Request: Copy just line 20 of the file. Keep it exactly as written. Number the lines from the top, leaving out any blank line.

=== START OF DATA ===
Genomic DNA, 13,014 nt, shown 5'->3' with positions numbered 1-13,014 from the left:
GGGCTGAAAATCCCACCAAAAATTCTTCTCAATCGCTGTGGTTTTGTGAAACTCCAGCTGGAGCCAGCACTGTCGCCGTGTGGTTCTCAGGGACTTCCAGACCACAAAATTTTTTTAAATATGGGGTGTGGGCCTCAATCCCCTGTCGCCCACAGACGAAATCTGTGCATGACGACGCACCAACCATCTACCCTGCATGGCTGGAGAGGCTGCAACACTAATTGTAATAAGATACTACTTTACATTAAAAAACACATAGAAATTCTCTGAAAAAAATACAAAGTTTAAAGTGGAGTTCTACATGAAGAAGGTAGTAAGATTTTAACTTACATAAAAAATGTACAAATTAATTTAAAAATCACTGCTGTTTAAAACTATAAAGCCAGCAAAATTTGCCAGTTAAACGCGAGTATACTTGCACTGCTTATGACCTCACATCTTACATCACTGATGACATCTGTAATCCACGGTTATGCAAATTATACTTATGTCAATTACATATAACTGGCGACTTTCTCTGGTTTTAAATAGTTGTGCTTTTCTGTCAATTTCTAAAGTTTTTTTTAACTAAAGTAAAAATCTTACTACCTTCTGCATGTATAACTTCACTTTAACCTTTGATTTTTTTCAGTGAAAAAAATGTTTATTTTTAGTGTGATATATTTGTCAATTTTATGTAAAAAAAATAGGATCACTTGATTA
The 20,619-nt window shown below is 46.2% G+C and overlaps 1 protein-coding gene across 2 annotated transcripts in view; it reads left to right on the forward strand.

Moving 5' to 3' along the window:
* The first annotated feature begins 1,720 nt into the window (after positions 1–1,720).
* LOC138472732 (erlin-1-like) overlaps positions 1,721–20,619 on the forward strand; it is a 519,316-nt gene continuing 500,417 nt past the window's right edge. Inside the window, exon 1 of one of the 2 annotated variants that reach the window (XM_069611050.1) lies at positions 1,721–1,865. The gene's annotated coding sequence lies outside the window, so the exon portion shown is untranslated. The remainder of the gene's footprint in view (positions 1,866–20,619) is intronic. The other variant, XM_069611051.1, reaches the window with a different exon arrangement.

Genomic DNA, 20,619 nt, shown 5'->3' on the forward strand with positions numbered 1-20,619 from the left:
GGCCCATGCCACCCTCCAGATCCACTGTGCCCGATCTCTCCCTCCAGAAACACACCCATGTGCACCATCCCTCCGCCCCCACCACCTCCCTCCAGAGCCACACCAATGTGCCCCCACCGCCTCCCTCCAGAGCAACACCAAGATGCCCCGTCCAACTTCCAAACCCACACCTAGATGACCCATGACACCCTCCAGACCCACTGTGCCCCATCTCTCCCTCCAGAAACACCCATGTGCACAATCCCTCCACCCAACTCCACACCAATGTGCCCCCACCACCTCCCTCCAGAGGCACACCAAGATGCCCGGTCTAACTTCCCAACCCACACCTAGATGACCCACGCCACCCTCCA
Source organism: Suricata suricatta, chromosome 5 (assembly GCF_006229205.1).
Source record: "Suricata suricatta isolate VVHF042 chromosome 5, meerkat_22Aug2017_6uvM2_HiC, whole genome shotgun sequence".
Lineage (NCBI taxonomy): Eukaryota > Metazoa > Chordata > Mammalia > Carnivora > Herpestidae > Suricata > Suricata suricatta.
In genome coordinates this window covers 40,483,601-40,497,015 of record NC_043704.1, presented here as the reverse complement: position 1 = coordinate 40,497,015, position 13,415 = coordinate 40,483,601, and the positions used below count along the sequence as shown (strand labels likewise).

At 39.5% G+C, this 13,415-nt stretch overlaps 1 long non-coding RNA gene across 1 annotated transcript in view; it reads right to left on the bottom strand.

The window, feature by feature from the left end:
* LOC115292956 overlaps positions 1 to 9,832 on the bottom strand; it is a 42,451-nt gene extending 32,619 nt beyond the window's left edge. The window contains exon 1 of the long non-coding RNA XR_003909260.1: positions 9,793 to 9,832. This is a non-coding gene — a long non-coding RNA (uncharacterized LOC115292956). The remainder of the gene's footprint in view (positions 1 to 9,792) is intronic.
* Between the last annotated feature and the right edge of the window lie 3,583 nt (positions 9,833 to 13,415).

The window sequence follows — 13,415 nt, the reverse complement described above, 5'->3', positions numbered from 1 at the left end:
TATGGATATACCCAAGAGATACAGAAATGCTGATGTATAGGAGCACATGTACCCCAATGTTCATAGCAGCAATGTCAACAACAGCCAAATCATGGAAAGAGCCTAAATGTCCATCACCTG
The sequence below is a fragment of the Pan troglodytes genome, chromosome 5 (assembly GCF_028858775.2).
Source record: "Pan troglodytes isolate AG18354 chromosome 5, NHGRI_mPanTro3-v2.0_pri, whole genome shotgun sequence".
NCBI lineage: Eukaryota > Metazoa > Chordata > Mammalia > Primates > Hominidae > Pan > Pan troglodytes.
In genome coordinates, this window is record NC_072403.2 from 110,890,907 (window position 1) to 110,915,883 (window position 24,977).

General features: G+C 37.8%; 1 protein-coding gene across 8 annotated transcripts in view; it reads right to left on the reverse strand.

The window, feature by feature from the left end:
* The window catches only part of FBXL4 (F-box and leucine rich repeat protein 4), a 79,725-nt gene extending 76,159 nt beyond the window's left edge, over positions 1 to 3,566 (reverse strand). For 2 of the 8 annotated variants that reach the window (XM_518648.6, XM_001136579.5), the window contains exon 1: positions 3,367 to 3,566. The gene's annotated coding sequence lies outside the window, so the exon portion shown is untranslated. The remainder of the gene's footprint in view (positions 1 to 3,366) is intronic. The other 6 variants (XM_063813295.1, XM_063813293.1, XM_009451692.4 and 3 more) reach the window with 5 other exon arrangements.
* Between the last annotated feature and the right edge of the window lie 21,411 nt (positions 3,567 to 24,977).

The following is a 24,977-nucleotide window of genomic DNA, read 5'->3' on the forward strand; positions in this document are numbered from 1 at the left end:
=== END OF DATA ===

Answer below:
Source record: "Pan troglodytes isolate AG18354 chromosome 5, NHGRI_mPanTro3-v2.0_pri, whole genome shotgun sequence".